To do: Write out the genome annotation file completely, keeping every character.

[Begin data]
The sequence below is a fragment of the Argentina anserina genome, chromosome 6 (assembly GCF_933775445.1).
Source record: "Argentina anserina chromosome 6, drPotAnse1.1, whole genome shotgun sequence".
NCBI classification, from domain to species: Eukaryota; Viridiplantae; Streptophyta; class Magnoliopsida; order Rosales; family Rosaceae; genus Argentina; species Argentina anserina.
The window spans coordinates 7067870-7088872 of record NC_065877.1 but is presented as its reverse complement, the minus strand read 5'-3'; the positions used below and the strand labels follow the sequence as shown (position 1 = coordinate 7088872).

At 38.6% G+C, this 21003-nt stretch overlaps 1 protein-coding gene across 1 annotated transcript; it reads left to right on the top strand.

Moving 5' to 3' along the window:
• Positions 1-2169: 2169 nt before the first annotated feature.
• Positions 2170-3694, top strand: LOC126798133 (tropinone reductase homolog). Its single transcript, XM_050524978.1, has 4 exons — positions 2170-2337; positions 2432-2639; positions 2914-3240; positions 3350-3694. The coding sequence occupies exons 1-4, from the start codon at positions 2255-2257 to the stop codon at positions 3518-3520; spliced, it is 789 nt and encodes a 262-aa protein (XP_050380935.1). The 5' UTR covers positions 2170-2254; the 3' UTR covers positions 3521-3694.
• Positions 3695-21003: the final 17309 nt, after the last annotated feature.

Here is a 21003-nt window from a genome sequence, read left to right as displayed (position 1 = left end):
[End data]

The sequence below is a fragment of the Argentina anserina genome, chromosome 6 (assembly GCF_933775445.1).
Source record: "Argentina anserina chromosome 6, drPotAnse1.1, whole genome shotgun sequence".
NCBI classification, from domain to species: Eukaryota; Viridiplantae; Streptophyta; class Magnoliopsida; order Rosales; family Rosaceae; genus Argentina; species Argentina anserina.
The window spans coordinates 7067870-7088872 of record NC_065877.1 but is presented as its reverse complement, the minus strand read 5'-3'; the positions used below and the strand labels follow the sequence as shown (position 1 = coordinate 7088872).

At 38.6% G+C, this 21003-nt stretch overlaps 1 protein-coding gene across 1 annotated transcript; it reads left to right on the top strand.

Moving 5' to 3' along the window:
• Positions 1-2169: 2169 nt before the first annotated feature.
• Positions 2170-3694, top strand: LOC126798133 (tropinone reductase homolog). Its single transcript, XM_050524978.1, has 4 exons — positions 2170-2337; positions 2432-2639; positions 2914-3240; positions 3350-3694. The coding sequence occupies exons 1-4, from the start codon at positions 2255-2257 to the stop codon at positions 3518-3520; spliced, it is 789 nt and encodes a 262-aa protein (XP_050380935.1). The 5' UTR covers positions 2170-2254; the 3' UTR covers positions 3521-3694.
• Positions 3695-21003: the final 17309 nt, after the last annotated feature.

Here is a 21003-nt window from a genome sequence, read left to right as displayed (position 1 = left end):